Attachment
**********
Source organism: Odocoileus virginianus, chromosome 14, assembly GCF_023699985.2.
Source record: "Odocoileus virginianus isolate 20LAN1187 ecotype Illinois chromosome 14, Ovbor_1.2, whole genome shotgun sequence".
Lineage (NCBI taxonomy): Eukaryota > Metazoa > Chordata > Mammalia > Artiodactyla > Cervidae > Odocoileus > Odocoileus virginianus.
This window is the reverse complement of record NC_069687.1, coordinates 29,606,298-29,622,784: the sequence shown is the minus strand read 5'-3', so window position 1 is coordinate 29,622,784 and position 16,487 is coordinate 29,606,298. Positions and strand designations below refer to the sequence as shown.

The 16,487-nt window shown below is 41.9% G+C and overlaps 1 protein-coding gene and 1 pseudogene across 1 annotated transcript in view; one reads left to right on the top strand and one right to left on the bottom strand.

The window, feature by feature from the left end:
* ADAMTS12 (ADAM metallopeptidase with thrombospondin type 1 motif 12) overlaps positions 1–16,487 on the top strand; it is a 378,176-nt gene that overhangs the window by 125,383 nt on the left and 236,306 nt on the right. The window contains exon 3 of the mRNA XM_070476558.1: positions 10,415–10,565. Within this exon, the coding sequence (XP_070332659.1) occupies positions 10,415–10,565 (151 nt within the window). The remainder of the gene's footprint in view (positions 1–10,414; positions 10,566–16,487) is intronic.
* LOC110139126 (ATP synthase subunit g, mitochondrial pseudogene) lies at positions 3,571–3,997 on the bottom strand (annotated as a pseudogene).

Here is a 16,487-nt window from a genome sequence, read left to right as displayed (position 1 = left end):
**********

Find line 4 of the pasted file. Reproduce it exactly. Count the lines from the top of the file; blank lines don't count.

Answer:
This window is the reverse complement of record NC_069687.1, coordinates 29,606,298-29,622,784: the sequence shown is the minus strand read 5'-3', so window position 1 is coordinate 29,622,784 and position 16,487 is coordinate 29,606,298. Positions and strand designations below refer to the sequence as shown.